Picking the perfect Pinot Noir

  • Apr. 14, 2016 12:00 p.m.

Often as light as a rosé, Pinot Noir’s spiritual home is in France’s Burgundy. Sadly, good Burgundy doesn’t come cheap.

But that doesn’t mean that exploring the many alternative subtleties of Pinot Noir has to be overlooked, under-appreciated or just plain misunderstood.

There doesn’t seem to be a wine grape that does not flourish somewhere in California.  Preferring cooler growing conditions, Pinot Noir is arguably at its best in the Carneros and Rissian River Valley regions.  More affordable California Pinot Noir are grown in Monterey County and Sonoma County and harvested in the cool of the evening and early morning.

Straightforward and simply fruit forward and approachable in style, Mirassou Pinot Noir (366880) $12.00 has sweet and juicy fresh fruit flavors of pomegranates, cherries and currants with aromas of strawberries, pomegranates and cherries and light vanilla, caramel oak notes.

Cono Sur Organic Pinot Noir (77644) $13.70 from Chile is very much a “textbook” New World Pinot Noir – with that elusive scent of fresh cut beets over dark cherry and jammy strawberry flavours and that “tree bark” liquorice twist of fresh leathery tobacco leaf. Great sipped solo, this is also marvellous – like so many Pinot Noirs – with barbequed salmon, chicken and pork.

With its potentially and comparatively delicate layers of aroma and flavour from violets through berries and green vegetables and herbs into spices, leather, roasted meats and a mushroom and truffle kind of medley often described as “forest floor” – Pinot Noir is much more about subtlety than sheer power.

Grown in Languedoc, in the French southwest, Domaine Laroche Vin de Pays d’Oc Pinot Noir de la Chevalière (205534) $16.65 has the elegance we expect in French red wines.  Although it does not have the pedigree of more expensive Burgundy, this light dry red opens up with sweet notes of strawberry, dried cherries and dusty cranberry.

Exposed as “The Heartbreak Grape” in Marq de Villiers’ 1994 study, Pinot Noir has long been considered difficult to grow successfully and just as challenging to turn into fine wine. Recent developments in “New World” vineyards seem to be upsetting that notion with tasty wines from Chile, California, Australia, South Africa, Oregon and British Columbia.

Our own B.C. winemakers are working with ripe fruit in a variety of different microclimates. The slight differences in ‘terroir’ are amplified by decisions winemakers make both in the vineyard – which strains or clones they choose to plant – and in the winery – with choices about natural ‘hot’ or controlled ‘cool’ fermentation and a wide selection of techniques and choices in oak aging.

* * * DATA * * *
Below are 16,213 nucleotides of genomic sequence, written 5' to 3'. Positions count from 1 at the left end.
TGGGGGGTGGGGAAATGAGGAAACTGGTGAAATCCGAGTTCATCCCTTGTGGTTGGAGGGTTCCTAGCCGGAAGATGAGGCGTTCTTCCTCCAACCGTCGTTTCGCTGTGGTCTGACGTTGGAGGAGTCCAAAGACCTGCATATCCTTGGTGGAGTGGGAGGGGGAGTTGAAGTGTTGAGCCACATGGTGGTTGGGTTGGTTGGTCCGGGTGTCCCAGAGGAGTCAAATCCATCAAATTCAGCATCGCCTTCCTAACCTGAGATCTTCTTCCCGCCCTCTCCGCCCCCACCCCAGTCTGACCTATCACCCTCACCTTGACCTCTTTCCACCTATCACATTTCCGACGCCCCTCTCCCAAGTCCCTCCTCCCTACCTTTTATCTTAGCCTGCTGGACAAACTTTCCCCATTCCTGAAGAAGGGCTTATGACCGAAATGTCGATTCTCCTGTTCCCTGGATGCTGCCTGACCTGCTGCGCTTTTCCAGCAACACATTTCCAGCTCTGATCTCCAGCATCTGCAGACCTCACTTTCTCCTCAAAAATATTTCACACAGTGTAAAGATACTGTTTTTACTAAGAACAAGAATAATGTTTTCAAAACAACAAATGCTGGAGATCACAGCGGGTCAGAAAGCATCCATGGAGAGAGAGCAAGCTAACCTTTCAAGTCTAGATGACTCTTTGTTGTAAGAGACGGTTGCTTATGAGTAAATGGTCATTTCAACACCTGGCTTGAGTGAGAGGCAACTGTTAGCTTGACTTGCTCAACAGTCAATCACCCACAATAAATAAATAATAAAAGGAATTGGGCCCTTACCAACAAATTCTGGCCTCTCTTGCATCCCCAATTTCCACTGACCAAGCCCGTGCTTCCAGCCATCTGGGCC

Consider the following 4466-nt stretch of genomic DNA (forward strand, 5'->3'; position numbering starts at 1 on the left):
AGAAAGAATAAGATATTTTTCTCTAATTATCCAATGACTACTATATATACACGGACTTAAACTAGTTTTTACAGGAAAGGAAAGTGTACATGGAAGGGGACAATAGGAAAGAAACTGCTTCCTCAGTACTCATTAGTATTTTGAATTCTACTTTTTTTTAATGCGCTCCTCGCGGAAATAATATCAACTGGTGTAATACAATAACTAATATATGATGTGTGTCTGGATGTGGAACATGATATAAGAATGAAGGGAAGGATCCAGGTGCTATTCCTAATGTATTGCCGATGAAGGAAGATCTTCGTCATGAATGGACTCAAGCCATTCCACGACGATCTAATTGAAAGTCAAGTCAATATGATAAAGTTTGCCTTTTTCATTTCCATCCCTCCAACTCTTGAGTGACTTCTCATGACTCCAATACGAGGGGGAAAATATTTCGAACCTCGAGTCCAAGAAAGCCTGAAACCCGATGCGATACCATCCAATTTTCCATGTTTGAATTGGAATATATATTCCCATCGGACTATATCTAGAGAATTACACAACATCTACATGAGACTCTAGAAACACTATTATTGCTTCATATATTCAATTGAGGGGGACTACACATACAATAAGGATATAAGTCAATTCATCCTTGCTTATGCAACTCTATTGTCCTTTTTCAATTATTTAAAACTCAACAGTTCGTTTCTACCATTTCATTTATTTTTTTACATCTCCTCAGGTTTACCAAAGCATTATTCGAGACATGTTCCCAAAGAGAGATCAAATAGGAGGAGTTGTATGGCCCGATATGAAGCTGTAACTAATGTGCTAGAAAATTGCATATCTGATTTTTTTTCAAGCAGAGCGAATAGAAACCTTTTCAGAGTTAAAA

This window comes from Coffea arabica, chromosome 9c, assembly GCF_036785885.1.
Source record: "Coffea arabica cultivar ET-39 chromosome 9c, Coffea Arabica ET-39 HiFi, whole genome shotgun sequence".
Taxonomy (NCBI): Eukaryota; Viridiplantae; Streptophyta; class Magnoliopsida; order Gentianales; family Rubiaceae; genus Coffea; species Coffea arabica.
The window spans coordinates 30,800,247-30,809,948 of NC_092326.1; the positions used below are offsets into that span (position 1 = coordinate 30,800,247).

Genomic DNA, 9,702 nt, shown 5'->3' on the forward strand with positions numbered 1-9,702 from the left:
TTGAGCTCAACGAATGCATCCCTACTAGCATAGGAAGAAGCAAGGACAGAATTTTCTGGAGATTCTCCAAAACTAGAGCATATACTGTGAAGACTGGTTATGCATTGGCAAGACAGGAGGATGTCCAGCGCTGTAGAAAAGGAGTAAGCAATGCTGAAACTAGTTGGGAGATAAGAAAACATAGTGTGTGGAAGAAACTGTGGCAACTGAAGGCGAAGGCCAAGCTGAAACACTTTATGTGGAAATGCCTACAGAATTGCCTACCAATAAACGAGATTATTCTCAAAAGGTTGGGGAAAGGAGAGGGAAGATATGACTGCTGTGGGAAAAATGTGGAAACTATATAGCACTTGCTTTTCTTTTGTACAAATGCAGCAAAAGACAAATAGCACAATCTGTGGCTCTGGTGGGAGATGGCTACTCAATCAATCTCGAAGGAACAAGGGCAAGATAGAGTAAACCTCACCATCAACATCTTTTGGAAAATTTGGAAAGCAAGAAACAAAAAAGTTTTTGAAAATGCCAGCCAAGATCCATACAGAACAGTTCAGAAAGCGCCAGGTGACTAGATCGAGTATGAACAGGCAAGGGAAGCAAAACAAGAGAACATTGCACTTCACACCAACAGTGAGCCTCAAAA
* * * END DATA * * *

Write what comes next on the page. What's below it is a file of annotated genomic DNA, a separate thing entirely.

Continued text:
From British Columbia’s up and coming Similkameen Valley, Eau Vivre Pinot Noir 2013 (774455) $20.45 won inclusion in the 2015 Lieutenant Governor’s Awards for a second year in a row. It dazzles with its concentrated aromas and flavours. Light in colour – as “The Heartbreak Grape” can be – it is ‘silky’ on the tongue and surprisingly richly flavoured with elegantly soft strawberry and black cherry flavours and a kiss of vanilla in the finish.

Perfect cool climate environments for Pinot exist in Australia in just a few regions, notably in Victoria’s Yarra Valley with its cool, crisp slopes and average humidity, and the Mornington Peninsula with its maritime cooling nights. But perhaps the region that is continues to cause the most excitement is Australia’s far southern island of Tasmania.

Heemskerk is Treasury Wines’ Tasmanian brand producing seriously smart Tasmanian wines. From Australia’s dependably coolest growing region. Heemskerk’s Abel’s Tempest Pinot Noir (65540 $29.80 has a medley of bright, sassy cherry berry fruit, a sprinkling of plums and prunes, and spicy hazelnut aromas that follow though onto the tongue over earthy mushroom and truffles.

With 100 different appellations, myriad individual vineyards and more than 3,000 individual producers. Burgundy has five sub-regions: Chablis in the Yonne department; the Côte de Nuits and Côte de Beaune in the Côte d’Or; and the Chalonnais and Mâconnais in the Saone-et-Loire. Pommard is a renowned source of red wines from the Côte-d’Or.

Crafted from selected grapes from 35 year-old vines, Seguin Manuel Pommard Vieilles Vignes (514414) $77.90 needs an hour in a decanter to open up. Spicy aromas of strawberry fruit tease the nose and a woodsy dark dried black cherry and strawberry set of flavours finish with a soft and lingering prickle of peppery tannins.

 

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